I tend not to say much to myself while I’m racing. I don’t really have mantras or words. My inner dialogue is just...not really there. There's definitely some regrets that pass through my head, like, “Uh oh, I’m thirsty. I’ll take my time going through the next aid station and make sure to grab extra water and drinks.” The words wouldn’t necessarily be there, but I’ll plan out my next move by visualizing it in my mind - an empty bottle toss or a bottle hand-off from a volunteer. I find visualizing it also helps prevents the mistake of a dropped bottle.

      “As much as I would love to be a coach someday, I'd prefer an advisory role where I’m helping to develop young talent or share ideas with athletes that want to race to the very best of their abilities. I don't have a strong desire to micromanage the ins and outs of a 25 week training block. Their wisdom and one liners can be comforting, but I feel like many coaches that are ex-pros simply train their athletes the way they once trained, and that may not always work. The best coaches, like Krista Austin, are brilliantly flexible in their approach.”  


      I'll be racing in Kona in October. It will be my second appearance, but the first time I'm centering my entire season around the event. Training has exceeded my expectations. There are good days and not so good days. On the best days you think you could either win a world title or make the podium, but on the bad days you're like, “Thank god today isn’t the race!” It’s still early September and that's actually how I feel today. I just put in four or five days where I was knocking it out of the park and everything was going well. But yesterday I got half-way through a hard run and realized I just needed to shut it down for a couple of days. When it comes to the Ironman World Championships, Olympics, Olympic Trials, or any major one-day event, timing is everything with training. Better to be slightly underdone than over-cooked.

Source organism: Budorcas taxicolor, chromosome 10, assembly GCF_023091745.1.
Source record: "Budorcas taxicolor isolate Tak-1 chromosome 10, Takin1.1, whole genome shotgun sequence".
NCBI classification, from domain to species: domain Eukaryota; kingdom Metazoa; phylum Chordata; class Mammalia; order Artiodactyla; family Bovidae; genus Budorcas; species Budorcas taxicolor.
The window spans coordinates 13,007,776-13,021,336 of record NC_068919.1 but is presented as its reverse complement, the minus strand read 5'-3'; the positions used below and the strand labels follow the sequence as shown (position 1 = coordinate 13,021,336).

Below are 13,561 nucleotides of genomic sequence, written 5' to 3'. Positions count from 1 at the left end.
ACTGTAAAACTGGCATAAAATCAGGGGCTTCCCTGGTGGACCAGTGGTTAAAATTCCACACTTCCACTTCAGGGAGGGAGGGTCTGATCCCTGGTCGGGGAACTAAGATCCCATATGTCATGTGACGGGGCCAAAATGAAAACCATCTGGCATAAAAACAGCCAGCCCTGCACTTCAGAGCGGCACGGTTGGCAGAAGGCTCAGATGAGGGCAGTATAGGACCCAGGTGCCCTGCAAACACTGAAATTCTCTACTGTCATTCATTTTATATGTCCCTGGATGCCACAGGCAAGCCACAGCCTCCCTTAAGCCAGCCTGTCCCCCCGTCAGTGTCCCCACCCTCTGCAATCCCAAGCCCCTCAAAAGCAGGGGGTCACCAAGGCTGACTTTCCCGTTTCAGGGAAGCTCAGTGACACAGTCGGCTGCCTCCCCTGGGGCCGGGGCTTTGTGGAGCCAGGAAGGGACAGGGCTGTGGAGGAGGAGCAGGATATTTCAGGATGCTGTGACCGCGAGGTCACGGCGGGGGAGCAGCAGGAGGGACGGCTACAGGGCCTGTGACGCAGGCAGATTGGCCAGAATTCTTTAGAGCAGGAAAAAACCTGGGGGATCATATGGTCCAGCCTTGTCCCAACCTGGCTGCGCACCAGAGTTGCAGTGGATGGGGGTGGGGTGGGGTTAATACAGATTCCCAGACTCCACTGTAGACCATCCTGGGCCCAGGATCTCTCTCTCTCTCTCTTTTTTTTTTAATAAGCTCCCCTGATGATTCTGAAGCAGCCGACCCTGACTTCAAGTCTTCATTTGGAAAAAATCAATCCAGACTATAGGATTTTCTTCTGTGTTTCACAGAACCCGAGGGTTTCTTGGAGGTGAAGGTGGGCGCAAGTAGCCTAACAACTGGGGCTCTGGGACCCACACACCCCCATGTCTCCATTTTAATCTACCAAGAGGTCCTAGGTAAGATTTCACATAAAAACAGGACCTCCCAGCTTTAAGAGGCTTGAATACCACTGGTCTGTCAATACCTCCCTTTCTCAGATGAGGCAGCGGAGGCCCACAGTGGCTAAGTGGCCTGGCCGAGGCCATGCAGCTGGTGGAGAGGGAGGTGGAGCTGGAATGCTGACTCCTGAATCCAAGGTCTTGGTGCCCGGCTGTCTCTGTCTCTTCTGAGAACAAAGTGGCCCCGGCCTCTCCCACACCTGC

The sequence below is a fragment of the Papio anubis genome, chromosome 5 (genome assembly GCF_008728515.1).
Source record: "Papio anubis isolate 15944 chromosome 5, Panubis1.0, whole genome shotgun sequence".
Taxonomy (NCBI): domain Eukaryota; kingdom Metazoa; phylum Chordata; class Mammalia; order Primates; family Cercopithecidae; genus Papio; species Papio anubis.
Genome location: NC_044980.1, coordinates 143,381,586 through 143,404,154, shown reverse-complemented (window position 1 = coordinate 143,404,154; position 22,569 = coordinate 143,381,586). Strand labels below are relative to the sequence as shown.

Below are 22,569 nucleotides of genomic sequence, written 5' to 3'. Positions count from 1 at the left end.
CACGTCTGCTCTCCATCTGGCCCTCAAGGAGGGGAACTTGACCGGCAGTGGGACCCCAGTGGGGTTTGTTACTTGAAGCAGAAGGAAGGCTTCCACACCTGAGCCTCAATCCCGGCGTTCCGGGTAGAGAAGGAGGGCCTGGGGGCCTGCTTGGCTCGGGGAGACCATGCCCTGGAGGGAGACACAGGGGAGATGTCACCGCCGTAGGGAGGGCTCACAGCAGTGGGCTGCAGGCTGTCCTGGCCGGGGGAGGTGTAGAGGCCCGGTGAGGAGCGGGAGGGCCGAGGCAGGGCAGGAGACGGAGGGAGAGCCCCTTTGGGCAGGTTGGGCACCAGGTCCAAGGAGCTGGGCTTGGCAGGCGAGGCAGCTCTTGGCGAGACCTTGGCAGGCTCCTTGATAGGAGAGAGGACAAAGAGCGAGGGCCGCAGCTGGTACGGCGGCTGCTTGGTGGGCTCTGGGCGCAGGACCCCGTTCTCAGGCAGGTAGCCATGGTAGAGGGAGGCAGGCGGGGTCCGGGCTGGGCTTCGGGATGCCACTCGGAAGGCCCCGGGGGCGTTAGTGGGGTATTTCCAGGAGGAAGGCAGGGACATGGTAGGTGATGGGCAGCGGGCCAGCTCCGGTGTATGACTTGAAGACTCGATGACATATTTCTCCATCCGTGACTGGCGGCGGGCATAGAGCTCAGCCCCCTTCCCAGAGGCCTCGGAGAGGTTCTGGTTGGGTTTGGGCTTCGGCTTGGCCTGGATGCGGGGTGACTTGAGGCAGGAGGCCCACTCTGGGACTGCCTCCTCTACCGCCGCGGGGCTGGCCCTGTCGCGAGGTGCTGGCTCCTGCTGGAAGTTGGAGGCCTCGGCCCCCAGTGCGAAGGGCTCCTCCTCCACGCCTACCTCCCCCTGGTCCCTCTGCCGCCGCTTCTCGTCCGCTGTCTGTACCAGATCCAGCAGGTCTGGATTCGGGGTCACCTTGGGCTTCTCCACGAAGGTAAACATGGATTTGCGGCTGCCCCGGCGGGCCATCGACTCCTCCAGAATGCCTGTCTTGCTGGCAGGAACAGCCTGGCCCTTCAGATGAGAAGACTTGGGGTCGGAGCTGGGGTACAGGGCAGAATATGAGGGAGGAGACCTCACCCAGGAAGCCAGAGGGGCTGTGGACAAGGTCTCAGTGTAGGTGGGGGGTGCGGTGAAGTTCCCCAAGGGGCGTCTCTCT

In Ironman, the name of the game at the elite level is to race the last 25% of each of the disciplines really well. That’s the last kilometer of the swim, when your low back is tightening up or your hip flexors are sore because you kicked too hard. In order to prepare yourself for that you have to create the right type of fatigue in training, and have enough of the right kind of swimming in the bank. If you’re not spending enough time in the pool it will hit you like a ton of bricks by halfway. The same goes for the bike. There are different faces near the front in the beginning compared to the final miles. Lastly, the run. Athletes come off the bike and they’ll look strong, but it can be hard to tell who’s going to succeed because many are running the same pace. But the beauty of Ironman is that a time deficit the size of the Grand Canyon could vanish in the blink of an eye with just one or two bad patches.


      A great memory for me was during a very, very hot ITU World Cup race in Huatulco, Mexico in 2011. My frozen polar water bottles never thawed, and I crashed my bike on a small hill. A lapse of judgement in the intense heat meant I clipped someone’s wheel and we both went down at low speed. My iced bottles were rolling down the hill and I felt like I had to chase after them for the little fluid I could get from them. I was able to catch the main bike group by the time I entered T2, but I could barely slide my shoes on. The thought of quitting never crossed my mind. I wasn't even angry, sad, or frustrated. I felt nothing. The only thing I looked forward to was the first aid station at 1km down the road. There, the volunteers gave out an unlimited amount of 250ml bags of water. Since I wasn't able to take the race out at the pace I normally would've with a strong group, I had to race to the best of my ability and negative split the run. I reeled in the entire field in within 9km and even had enough time to enjoy the last kilometer, gliding into the finishing chute.